Boston is one of the oldest cities in the country, so it's had more than a few years to cultivate a reputation for being kind of outrageous. From the colonists who sparked the American Revolution to the immigrants who added their cultural flavor to Bean Town in the 19th century to the Harvard and MIT geniuses who work and play here today, Boston has always been quite the firey personality. Delve into some of the strange, weird, and unbelievable historical tidbits from Boston's past with this guide to the city's strangest secrets.
One of the worst disasters to hit Boston wasn't an earthquake or a tornado... it was a flood. Of molasses. In 1919, a tank of molasses (for fermentation into rum) collapsed at the Purity Distillery in Boston's North End. The tank contained 2,300,000 gallons of sticky sweet liquid, and a 25-foot tall wave was unleashed, rolling down the street at 35 MPH. A railroad car was tipped off its track. Buildings were swept off their foundations and crushed. People, horses, dogs and debris were picked up and thrown several feet. All in all, 150 people were injured, and 21 people were killed in the molasses tidal wave. It took weeks to complete the immediate cleanup (they used sand to soak up the mess, and hosed everything down with water), and even longer to ensure that molasses tracked down streets and into subways was clear. The water in the harbor was brown for months, and some claimed that for years after, on a hot summer day, the smell of sweet, spiced molasses would hang in the air.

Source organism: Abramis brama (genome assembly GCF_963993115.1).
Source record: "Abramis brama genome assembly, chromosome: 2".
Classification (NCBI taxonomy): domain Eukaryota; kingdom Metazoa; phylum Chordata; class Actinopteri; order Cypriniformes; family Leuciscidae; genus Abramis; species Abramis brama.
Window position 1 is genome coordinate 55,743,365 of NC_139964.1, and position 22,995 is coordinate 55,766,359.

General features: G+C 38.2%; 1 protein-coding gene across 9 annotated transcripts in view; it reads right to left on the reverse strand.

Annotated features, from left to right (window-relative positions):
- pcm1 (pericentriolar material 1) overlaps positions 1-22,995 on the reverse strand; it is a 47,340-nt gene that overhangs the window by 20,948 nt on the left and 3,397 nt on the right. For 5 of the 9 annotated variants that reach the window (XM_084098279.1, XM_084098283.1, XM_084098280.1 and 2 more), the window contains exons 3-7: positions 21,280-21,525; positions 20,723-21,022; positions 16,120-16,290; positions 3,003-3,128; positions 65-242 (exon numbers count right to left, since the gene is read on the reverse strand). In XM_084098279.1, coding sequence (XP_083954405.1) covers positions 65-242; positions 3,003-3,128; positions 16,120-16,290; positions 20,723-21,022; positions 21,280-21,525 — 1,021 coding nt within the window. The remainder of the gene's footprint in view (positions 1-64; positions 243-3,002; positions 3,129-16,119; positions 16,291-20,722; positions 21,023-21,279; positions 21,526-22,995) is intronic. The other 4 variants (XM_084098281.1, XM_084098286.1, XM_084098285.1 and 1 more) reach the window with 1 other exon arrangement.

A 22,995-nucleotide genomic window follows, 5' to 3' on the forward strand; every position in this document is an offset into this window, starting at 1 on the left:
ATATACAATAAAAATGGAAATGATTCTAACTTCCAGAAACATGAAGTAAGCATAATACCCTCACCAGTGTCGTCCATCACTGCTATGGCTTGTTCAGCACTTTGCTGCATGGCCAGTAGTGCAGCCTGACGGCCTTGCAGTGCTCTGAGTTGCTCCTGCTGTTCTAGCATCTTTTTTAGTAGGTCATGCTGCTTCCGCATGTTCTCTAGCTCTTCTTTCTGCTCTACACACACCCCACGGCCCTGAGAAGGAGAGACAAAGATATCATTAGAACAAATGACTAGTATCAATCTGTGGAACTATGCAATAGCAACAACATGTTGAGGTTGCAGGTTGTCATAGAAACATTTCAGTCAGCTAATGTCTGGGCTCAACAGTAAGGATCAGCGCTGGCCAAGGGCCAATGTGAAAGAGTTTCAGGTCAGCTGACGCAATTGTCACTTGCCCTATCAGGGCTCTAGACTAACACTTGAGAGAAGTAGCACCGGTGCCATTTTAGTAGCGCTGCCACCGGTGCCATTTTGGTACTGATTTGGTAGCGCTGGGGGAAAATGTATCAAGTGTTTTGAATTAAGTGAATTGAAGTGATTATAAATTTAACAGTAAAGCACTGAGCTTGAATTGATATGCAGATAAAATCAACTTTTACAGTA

Ok, so this is a Chipotle... but it's a secretly really cool Chipotle. The building that houses it is one of the oldest buildings in Boston and it has a legendary history. It was once home to Anne Hutchinson, who was famously expelled from Massachusetts in 1638 for heresy-- after that, the building became a bookstore and publisher that's credited for giving the world gems like "The Scarlet Letter", "Walden", and the Atlantic Monthly Magazine.
The Massachusetts State House may look like just another ornate government building, but it's got some oddities hidden inside. Take a tour and when you pop into the House of Representatives chamber, look up for the Sacred Cod. It's a nearly-five-foot long carving of a fish, and is meant to symbolize the importance of the fishing industry to the Commonwealth. There have been three Sacred Cods to date; the first was lost in a fire in 1747, the second went missing during the American Revolution, and the third is the one we see today. In 1933, it went missing, prompting a massive cod-hunt. Police dragged the Charles River and even searched an airplane that had landed in New Jersey until it was revealed that the editors of the Harvard Lampoon were behind the "cod-napping".